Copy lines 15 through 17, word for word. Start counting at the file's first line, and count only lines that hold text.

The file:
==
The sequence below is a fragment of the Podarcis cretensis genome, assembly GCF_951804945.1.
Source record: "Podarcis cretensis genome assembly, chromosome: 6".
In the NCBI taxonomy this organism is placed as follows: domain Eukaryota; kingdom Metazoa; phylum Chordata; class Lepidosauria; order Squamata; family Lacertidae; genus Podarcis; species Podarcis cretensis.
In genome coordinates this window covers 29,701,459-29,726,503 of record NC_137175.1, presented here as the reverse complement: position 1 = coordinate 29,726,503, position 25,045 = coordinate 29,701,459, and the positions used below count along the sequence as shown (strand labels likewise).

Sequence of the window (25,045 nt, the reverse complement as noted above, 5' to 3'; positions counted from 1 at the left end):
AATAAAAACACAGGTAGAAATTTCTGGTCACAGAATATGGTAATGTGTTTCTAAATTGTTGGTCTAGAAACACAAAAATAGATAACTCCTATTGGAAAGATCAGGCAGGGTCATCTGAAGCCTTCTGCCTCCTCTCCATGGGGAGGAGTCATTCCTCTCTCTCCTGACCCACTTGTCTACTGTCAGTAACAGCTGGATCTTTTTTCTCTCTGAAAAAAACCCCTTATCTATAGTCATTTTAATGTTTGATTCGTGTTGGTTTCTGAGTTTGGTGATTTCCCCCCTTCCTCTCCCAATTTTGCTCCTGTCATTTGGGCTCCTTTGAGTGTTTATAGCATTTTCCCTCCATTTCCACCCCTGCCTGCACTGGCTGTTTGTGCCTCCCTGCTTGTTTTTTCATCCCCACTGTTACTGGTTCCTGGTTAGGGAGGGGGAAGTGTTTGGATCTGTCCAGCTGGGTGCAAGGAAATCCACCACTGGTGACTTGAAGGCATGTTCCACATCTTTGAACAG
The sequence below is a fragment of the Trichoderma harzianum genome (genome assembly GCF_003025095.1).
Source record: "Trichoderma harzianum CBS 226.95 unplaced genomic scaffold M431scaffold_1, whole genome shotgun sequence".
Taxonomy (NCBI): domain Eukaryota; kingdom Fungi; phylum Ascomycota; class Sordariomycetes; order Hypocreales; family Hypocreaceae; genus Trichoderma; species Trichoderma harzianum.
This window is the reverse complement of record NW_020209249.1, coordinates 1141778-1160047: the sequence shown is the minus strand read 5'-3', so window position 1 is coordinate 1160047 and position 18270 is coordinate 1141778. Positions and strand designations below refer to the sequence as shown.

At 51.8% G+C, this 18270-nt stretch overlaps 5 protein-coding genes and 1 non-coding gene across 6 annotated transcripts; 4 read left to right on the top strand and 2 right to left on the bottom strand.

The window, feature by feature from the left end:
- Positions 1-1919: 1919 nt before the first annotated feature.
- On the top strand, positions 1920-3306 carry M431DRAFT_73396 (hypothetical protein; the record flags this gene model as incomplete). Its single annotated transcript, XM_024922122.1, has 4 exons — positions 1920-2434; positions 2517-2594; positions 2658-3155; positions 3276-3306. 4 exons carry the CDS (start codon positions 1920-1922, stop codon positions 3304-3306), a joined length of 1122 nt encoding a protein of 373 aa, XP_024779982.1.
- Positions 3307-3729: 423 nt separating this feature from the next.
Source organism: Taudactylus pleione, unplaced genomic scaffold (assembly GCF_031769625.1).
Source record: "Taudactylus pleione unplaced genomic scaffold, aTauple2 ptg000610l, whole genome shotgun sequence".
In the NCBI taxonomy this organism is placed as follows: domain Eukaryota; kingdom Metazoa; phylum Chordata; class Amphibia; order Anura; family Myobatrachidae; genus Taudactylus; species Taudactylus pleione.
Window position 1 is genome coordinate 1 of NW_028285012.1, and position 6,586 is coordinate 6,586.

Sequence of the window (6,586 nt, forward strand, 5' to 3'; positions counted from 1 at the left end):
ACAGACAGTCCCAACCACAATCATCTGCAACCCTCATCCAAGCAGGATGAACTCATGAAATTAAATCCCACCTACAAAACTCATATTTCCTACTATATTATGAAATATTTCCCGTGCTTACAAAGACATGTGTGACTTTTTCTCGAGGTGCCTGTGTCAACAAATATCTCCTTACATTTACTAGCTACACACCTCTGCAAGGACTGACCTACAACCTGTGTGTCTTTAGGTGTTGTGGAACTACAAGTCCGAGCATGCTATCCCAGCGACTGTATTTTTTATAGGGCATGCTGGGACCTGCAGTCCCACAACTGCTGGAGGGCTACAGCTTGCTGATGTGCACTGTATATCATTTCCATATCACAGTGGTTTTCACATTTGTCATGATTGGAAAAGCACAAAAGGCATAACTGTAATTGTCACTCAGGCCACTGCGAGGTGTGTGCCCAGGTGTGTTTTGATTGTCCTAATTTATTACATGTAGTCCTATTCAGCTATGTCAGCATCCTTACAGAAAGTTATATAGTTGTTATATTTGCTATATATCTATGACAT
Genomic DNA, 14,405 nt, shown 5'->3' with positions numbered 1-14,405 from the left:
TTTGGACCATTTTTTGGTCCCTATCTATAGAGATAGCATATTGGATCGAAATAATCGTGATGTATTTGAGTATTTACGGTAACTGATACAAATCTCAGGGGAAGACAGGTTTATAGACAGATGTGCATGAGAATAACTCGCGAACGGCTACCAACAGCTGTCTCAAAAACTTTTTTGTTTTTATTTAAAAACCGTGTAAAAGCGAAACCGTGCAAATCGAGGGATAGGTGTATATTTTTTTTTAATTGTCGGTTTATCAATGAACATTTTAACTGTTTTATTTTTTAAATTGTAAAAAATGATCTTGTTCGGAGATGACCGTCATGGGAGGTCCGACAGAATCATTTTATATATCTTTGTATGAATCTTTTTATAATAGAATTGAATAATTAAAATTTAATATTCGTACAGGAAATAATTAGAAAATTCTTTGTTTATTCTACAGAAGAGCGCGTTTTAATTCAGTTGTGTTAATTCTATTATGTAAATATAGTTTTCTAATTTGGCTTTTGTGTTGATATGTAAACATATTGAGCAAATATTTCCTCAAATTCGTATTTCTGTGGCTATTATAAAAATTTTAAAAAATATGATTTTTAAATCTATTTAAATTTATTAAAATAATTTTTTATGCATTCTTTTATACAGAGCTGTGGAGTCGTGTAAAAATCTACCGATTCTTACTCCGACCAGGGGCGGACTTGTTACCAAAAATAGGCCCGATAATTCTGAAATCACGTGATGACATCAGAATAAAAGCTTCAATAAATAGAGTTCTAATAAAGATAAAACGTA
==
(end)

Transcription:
- Positions 3307-3729: 423 nt separating this feature from the next.
Source organism: Taudactylus pleione, unplaced genomic scaffold (assembly GCF_031769625.1).
Source record: "Taudactylus pleione unplaced genomic scaffold, aTauple2 ptg000610l, whole genome shotgun sequence".